According to China’s Foreign Ministry, the country’s massive land reclamation activities in the disputed Spratly Islands will be completed in the ‘upcoming days’ as planned.
“It is learned from relevant Chinese competent departments that, as planned, the land reclamation project of China’s construction on some stationed islands and reefs of the Nansha Islands (Spratly Islands) will be completed in the upcoming days,” the ministry said in a statement posted in their website.
As soon as reclamation projects are finished, China will then build various infrastructures that will aid environmental conservation, maritime search and rescue and scientific research, among other ‘lawful, reasonable and justified’ projects which they claimed were ‘civilian in nature.’
China admitted, however, that their reclamation activities were also meant to strengthen the country’s defense but were not targeted to any country in particular.
The ministry also disclosed in its statement that the country’s projects did not ‘affect the freedom of navigation and overflight enjoyed by all countries in accordance with international law in the South China Sea.’
The United States, however, thought otherwise. Last month, the US sent a Navy plane to monitor one reclaimed island in the disputed waters and was ordered by the Chinese military to leave the area.
The US, together with several Asian countries, then had increasing concerns over China’s reclamation works which they feared would solely be used as military bases to assume control over the disputed region.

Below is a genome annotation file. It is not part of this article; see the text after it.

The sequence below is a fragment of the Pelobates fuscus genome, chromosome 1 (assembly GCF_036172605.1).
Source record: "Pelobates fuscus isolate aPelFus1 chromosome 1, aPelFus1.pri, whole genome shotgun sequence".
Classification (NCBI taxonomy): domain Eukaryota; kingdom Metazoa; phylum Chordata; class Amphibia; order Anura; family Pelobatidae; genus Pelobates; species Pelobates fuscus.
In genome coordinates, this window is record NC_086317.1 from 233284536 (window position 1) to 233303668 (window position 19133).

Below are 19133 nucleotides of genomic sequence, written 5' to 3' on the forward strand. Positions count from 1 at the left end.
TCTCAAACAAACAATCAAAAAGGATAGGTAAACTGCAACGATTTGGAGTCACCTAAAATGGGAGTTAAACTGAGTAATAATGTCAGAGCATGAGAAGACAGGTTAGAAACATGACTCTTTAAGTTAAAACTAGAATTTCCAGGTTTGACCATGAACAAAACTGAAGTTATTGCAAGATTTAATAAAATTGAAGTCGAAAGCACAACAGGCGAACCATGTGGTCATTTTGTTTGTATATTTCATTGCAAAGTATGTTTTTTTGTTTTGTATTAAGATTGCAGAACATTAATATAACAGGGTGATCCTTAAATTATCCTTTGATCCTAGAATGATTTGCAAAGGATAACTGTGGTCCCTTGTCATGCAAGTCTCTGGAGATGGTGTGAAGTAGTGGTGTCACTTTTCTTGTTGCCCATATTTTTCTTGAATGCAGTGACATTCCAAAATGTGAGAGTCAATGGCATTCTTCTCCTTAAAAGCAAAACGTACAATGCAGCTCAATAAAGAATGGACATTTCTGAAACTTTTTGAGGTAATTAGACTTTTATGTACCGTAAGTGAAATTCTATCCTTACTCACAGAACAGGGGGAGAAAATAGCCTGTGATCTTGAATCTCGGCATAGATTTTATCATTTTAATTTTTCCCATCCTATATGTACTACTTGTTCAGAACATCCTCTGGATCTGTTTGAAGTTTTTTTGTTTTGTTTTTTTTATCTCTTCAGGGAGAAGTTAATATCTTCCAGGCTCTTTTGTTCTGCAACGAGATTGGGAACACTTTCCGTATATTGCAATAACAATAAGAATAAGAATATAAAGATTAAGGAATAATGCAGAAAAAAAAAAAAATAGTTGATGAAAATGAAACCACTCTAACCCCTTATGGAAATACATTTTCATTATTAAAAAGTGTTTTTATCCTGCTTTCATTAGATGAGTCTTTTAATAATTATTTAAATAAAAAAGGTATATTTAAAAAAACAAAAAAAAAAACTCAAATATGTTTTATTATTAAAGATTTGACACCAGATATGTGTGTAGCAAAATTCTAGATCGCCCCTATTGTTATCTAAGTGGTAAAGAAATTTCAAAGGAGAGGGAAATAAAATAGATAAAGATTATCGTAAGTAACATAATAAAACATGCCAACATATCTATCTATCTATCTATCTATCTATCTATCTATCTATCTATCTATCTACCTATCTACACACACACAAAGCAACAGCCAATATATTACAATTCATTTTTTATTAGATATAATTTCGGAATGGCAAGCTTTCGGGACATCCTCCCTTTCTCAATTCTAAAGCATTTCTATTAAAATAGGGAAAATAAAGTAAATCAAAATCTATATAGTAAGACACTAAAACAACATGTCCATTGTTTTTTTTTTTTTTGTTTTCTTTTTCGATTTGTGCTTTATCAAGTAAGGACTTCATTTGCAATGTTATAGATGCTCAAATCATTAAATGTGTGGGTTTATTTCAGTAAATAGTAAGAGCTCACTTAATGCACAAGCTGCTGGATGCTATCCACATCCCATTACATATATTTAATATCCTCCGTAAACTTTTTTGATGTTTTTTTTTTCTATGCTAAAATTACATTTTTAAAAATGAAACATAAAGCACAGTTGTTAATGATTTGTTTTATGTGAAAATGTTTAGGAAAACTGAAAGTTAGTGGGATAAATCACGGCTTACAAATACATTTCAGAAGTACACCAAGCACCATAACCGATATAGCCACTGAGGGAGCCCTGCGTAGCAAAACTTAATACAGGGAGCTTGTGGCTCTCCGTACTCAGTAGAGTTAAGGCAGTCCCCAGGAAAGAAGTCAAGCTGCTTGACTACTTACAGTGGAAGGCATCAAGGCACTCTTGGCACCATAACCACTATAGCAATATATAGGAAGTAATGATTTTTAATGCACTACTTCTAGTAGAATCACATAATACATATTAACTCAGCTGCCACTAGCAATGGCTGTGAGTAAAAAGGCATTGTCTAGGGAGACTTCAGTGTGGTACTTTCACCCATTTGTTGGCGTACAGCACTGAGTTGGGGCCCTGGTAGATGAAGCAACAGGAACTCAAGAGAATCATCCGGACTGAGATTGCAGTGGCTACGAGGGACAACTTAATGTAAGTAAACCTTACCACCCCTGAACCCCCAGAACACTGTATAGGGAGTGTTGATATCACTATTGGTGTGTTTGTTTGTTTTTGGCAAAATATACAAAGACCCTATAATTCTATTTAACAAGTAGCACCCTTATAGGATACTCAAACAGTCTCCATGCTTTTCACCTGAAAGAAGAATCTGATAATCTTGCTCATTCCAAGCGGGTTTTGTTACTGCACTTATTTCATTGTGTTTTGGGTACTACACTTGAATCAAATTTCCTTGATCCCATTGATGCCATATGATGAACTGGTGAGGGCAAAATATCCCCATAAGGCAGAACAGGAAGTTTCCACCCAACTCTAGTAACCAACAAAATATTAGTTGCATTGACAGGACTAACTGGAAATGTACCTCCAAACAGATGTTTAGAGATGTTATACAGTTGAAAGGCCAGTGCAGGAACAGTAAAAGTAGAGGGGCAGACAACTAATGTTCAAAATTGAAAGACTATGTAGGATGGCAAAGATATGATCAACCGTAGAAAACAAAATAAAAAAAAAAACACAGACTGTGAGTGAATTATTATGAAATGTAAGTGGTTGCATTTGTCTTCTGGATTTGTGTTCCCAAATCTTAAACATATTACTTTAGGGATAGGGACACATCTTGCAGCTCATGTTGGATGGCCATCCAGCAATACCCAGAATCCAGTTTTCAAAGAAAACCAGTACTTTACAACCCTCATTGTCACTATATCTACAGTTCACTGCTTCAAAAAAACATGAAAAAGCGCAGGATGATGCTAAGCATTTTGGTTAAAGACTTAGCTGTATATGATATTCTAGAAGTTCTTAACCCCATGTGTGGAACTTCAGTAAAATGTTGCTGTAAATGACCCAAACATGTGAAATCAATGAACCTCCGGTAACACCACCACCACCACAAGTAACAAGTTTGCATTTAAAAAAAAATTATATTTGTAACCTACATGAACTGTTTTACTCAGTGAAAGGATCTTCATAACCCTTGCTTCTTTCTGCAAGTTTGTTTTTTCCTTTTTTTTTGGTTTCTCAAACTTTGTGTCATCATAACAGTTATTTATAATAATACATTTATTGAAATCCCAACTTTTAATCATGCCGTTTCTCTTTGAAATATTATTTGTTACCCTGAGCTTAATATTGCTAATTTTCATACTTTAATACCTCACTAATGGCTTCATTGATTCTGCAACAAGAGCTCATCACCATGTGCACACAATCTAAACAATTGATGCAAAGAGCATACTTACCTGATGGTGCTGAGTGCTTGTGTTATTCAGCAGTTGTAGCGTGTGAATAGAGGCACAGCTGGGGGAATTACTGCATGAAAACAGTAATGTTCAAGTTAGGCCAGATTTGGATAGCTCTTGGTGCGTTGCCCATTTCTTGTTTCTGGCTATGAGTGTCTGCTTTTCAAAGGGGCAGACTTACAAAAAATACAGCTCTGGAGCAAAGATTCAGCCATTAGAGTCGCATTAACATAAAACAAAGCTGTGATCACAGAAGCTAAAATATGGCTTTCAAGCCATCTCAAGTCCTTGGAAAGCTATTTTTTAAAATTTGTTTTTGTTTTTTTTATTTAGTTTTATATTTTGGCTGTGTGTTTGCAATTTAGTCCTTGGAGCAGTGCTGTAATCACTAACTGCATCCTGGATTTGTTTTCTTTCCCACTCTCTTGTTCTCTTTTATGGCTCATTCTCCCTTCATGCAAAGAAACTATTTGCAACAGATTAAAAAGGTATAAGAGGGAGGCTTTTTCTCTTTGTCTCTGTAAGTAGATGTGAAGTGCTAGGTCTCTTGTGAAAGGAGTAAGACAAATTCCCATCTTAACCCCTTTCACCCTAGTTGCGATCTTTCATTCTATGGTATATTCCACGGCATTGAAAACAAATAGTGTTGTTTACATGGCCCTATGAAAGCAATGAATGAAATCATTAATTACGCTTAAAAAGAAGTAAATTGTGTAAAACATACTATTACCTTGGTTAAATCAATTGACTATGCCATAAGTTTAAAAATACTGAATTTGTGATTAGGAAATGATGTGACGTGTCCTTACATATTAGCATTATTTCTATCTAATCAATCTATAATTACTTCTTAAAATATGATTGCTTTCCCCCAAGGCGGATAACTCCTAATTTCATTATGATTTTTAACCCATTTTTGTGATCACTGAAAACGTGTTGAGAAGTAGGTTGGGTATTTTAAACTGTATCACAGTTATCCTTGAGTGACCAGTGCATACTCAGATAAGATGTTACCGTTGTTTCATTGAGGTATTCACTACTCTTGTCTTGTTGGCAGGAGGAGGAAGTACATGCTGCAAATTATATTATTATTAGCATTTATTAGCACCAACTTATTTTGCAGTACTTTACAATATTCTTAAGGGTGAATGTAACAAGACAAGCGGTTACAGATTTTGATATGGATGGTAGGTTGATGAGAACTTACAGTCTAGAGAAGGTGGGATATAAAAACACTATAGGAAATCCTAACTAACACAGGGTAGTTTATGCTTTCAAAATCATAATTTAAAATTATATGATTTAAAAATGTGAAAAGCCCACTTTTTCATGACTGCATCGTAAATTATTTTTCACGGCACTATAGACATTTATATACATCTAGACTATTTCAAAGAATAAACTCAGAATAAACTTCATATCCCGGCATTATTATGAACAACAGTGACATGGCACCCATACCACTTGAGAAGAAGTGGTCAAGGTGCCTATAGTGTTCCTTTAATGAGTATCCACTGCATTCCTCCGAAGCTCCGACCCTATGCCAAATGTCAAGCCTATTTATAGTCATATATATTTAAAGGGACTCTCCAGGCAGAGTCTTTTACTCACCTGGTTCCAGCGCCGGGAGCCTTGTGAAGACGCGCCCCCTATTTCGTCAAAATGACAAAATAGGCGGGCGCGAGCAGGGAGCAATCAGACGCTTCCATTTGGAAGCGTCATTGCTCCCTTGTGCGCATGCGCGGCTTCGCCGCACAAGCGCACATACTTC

At one point, US discovered that China positioned two motorized artillery vehicles in one of its reclaimed sites. But as of now, the vehicles had been removed.
China, for their part, assured that they will be resolving territorial disputes with neighboring countries while safeguarding their sovereignty.
“While firmly safeguarding her territorial sovereignty and maritime rights and interests, China will continue to dedicate herself to resolving relevant disputes with relevant states directly concerned, in accordance with international law, through negotiation and consultation on the basis of respecting historical facts, pushing forward actively the consultation on a Code of Conduct in the South China Sea together with ASEAN member states within the framework of fully and effectively implementing the Declaration on the Conduct of Parties in the South China Sea,” Foreign Ministry spokesman Lu Kang said.
Next month, The Hague arbitral tribunal will hold oral arguments on July 7 to 13 for concerned countries in the disputed waters. The Philippines’ Department of Foreign Affairs had already been preparing for its propositions.